Scientists have found a better way to study Ebola in the lab. When they infected a fleet of specially bred mice with the virus, they saw a range of reactions, from zero symtoms to death by hemorrhagic fever. By studying how different genes in mice change the course of infection, they could determine what genes make humans more vulnerable to death by Ebola.

The success of these new mice are described in a study published Thursday in Science, which presents the first truly viable mouse model for studying Ebola. In developing treatments and vaccines for a virus -- or even just trying to understand how it works -- researchers need to infect animals with it. Until now, the best animal models for Ebola have been monkeys.

But monkeys are large, expensive to keep, and more dangerous to work with than tiny rodents. And they also present ethical issues.

"Ask any scientist who does this type of work, and you'll hear that they really want non-human primates to be a last resort," said study co-head Angela Rasmussen, of the University of Washington department of microbiology.

But traditional lab mice just don't work: Researchers have been able to modify Ebola so that it infects and kills them, but they don't exhibit any of the traditional symptoms of hemorrhagic fever before they die. With the disease acting so differently from the human version, it's hard to use the mice for research.

And while guinea pigs and hamsters have been made to show symptoms, their genomes are much less intricately studied than mice. Scientists know the mice genome in its entirety, so it's easy for them to pinpoint what genes are involved in the disease and its treatment. Not so with these other animals.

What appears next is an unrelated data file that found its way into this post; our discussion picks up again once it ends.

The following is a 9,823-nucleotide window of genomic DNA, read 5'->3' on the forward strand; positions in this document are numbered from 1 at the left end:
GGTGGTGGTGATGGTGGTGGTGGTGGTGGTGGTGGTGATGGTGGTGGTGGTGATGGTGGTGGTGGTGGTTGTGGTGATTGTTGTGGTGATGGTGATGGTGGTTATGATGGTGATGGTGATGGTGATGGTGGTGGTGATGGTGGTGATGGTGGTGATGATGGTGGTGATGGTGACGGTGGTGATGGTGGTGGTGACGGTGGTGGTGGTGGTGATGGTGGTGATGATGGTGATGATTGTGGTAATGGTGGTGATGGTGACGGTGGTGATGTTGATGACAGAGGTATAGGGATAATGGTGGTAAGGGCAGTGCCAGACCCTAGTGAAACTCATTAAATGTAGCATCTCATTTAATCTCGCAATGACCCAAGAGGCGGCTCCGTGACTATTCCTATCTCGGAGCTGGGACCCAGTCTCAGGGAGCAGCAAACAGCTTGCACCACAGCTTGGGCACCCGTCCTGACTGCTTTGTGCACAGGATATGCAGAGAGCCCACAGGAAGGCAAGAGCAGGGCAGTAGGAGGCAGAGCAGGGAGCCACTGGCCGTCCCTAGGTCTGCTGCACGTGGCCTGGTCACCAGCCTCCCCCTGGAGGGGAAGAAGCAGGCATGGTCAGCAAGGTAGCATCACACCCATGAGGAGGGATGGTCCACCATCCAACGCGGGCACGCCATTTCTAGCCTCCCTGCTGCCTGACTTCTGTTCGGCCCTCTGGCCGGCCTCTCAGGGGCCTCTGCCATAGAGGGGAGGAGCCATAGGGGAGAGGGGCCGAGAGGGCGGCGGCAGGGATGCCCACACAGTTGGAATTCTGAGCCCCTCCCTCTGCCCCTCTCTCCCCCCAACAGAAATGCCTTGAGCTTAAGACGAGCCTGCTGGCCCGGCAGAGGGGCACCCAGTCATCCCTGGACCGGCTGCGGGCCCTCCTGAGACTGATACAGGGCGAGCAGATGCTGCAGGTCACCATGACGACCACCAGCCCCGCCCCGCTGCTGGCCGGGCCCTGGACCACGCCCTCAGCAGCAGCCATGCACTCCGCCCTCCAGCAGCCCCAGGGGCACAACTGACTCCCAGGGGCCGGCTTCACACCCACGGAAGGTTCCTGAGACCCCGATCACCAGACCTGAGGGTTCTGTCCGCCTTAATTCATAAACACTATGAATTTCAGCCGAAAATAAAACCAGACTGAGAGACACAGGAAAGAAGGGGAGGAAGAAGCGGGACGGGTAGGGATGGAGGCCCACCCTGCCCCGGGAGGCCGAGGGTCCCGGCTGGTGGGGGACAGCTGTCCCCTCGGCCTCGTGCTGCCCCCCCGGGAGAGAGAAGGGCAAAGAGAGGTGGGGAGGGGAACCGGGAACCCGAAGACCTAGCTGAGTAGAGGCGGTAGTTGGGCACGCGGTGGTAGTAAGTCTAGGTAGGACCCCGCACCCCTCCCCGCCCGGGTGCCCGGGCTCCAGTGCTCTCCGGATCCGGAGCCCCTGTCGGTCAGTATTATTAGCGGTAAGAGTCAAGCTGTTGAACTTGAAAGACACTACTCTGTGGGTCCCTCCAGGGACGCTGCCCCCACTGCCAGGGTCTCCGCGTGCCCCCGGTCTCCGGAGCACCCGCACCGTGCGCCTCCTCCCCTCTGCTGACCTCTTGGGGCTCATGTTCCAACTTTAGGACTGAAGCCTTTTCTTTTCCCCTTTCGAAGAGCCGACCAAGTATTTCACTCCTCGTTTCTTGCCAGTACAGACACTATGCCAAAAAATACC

"Unfortunately, monkeys were just the gold standard," Rasmussen said.

Instead of standard lab mice, Rasmussen and her colleagues used a group of genetically diverse mice created by the University of North Carolina at Chapel Hill. These mice were specially bred with disease-related testing in mind. While most lab mice only represent about 10 percent of the genes in the total mouse population, this group of mice cover 90 percent of the species' genetic diversity.

That means that testing viruses on them is something like testing viruses on the human population: The genetics of the host vary, and so does the outcome of the infection.

Sure enough, the mice reacted differently to their exposure to Ebola -- and for the first time, some of them (40 percent) showed the traditional symptoms of the disease, including death by hemorrhagic fever. Another 40 percent died without these symptoms, as regular lab mice would, and 20 percent were resistant to the disease.

In addition to encouraging other Ebola researchers to work with these mouse models, Rasmussen and her colleagues are beginning to investigate just which genes make a mouse more or less likely to become ill with the disease. Some of these variations may be applicable to humans, or at least point researchers in the right direction.

"This paper isn't earth shattering, but it's the first step in being able to do this kind of genetic analysis in humans," co-study head Michael Katze said. "You can go to the doctor and get your genome sequenced and find out how likely you are to get certain types of cancer. Maybe someday they'll also say, 'Hey, don't go to West Africa, it looks like you're susceptible to Ebola.' That's the dream."

"Or better yet," Rasmussen said, "Before you go to West Africa, you're going to need this vaccine."